Harold Walter Kroto - co-discoverer of buckminsterfullerene

Harold Walter Kroto - co-discoverer of buckminsterfullerene

Category : Personalities
Published by : Data Research Analyst, Worldofchemicals.com

Biography & Contributions

Harold Walter Kroto is an English chemist and Nobel laureate born on October 07, 1939. Kroto was the co-discoverer of buckminsterfullerene [C60]. He got many prizes and medals like International Prize for New Materials American Physical Society and as well as Italgas Prize for Innovation in Chemistry in the year of 1992, Royal Society of Chemistry Longstaff Medal in the year of 1993, Hewlett Packard Europhysics Prize in the year of 1994, Nobel Prize in Chemistry in the year of 1996, Dalton Medal in the year of 1998, Faraday Award and Lecture in the year of 2001, Erasmus Medal of Academia Europaea and Copley Medal of the Royal Society in the year of 2002.

Kroto had studied some unpublished research on carbon suboxide and this led to a general interest in molecules containing chains of carbon atoms with numerous multiple bonds.

He has also studied the electronic spectroscopy of free radicals, fullerene chemistry, multiple bond molecule design, molecular structures of carbon vapor and nanotubes, and also made phosphaalkenes compounds.

Kroto used microwave spectroscopy to discover long chainlike carbon molecules in the atmospheres of stars and gas clouds. In a series of experiments carried out conducted by Robert Curl and Richard Smalley and kroto, generated clusters of carbon atoms by vaporizing graphite in an atmosphere of helium. Some of the spectra they obtained from the vaporization corresponded to previously unknown forms of carbon containing even numbers of carbon atoms ranging from 40 to more than 100. Most of the new carbon molecules had a structure of C60. The researchers recognized that this molecule’s atoms are bonded together in a highly symmetrical hollow structure that resembles a sphere or ball. Kroto was the first person to coin the C60 carbon molecule as buckminsterfullerene.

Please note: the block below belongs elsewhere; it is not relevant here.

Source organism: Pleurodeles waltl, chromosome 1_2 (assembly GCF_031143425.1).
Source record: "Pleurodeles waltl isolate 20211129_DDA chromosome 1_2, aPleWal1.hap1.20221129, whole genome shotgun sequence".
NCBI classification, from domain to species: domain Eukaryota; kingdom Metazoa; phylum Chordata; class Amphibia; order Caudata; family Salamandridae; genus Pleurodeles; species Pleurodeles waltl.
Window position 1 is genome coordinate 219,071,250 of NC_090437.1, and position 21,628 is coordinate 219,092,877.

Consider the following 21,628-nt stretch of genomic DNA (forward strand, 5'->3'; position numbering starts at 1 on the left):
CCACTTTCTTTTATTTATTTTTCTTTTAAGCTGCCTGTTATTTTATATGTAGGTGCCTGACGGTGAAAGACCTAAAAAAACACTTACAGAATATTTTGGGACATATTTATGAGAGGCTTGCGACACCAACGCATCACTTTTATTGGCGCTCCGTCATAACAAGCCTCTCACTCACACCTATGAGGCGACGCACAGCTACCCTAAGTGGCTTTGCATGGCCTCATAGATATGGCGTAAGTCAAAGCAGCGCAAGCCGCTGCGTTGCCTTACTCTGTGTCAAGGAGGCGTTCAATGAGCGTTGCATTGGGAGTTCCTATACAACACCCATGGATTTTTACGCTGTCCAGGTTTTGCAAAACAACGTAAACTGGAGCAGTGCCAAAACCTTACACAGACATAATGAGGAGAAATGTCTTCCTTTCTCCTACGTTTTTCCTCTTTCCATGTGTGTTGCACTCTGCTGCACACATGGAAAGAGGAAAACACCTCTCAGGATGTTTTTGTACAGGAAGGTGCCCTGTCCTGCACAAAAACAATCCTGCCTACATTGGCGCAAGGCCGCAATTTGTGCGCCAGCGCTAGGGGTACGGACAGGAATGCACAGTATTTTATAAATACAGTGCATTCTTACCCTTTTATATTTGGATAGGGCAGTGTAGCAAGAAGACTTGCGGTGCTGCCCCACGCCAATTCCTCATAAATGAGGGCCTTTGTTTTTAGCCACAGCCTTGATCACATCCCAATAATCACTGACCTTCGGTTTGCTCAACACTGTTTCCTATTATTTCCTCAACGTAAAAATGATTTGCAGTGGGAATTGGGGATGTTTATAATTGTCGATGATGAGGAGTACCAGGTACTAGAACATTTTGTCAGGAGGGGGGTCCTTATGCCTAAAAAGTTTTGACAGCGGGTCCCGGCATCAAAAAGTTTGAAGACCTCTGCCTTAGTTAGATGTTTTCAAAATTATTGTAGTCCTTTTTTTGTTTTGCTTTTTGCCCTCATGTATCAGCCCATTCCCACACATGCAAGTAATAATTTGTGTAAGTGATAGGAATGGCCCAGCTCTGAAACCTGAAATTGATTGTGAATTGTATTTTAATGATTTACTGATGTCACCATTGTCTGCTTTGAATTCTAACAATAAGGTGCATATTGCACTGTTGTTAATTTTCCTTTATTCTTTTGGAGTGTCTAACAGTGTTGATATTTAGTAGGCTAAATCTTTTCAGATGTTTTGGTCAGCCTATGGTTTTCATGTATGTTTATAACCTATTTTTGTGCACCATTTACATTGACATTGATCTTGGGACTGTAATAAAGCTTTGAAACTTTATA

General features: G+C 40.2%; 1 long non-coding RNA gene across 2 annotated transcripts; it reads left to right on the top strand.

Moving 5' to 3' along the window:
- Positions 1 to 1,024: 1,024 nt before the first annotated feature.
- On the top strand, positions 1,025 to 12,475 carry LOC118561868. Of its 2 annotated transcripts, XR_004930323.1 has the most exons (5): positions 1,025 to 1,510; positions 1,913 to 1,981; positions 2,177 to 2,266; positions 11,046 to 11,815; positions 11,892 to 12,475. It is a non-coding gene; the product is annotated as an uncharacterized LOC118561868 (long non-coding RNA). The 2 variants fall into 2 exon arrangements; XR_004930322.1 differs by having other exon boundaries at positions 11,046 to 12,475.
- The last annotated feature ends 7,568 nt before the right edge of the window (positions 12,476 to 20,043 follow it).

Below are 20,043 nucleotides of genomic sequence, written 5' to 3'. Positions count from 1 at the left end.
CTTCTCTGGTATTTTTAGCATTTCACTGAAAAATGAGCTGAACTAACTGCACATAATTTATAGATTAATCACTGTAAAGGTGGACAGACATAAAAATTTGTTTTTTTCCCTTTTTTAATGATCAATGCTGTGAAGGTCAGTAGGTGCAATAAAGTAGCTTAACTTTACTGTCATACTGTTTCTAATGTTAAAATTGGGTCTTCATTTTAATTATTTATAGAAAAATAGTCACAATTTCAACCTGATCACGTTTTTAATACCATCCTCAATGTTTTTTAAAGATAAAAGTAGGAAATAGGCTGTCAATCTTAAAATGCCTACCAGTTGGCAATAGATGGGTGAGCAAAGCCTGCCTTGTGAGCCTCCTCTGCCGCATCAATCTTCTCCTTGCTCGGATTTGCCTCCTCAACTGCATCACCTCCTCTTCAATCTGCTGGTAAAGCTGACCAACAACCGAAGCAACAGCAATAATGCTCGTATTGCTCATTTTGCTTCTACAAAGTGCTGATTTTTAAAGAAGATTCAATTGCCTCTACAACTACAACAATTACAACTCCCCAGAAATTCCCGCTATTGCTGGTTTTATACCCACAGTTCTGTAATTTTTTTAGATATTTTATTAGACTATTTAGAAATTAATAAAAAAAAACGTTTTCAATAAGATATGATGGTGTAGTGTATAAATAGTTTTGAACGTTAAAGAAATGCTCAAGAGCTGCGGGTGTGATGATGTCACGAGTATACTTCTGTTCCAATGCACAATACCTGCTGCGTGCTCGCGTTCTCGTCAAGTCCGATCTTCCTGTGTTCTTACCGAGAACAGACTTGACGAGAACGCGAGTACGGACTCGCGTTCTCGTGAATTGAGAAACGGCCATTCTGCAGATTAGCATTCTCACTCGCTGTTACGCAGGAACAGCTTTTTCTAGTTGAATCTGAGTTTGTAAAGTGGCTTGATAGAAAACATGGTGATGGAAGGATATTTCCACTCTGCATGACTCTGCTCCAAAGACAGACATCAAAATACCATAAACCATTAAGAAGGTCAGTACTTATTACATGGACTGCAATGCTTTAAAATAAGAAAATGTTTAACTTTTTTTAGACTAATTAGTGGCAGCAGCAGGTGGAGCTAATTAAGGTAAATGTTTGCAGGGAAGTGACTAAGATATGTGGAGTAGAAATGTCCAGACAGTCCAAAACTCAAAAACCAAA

Carbon Suboxide

Carbon suboxide is an oxide of carbon. Its four cumulative double bonds make it a cumulene. It is one of the stable members of the series of linear oxocarbons. Carbon suboxide is commonly described as an oily liquid or gas at room temperature with an extremely noxious odor. It is synthesized by warming a dry mixture of phosphorus pentoxide and malonic acid or the esters of malonic acid.

Carbon suboxide is used in the preparation of malonates and as an auxiliary to improve the dye affinity of furs. Carbon suboxide can be produced in small amounts in any biochemical process that normally produces carbon monoxide.

It can also be formed from malonic acid. Carbon suboxide has been shown that carbon suboxide in an organism can quickly polymerize into macrocyclic polycarbon structures.

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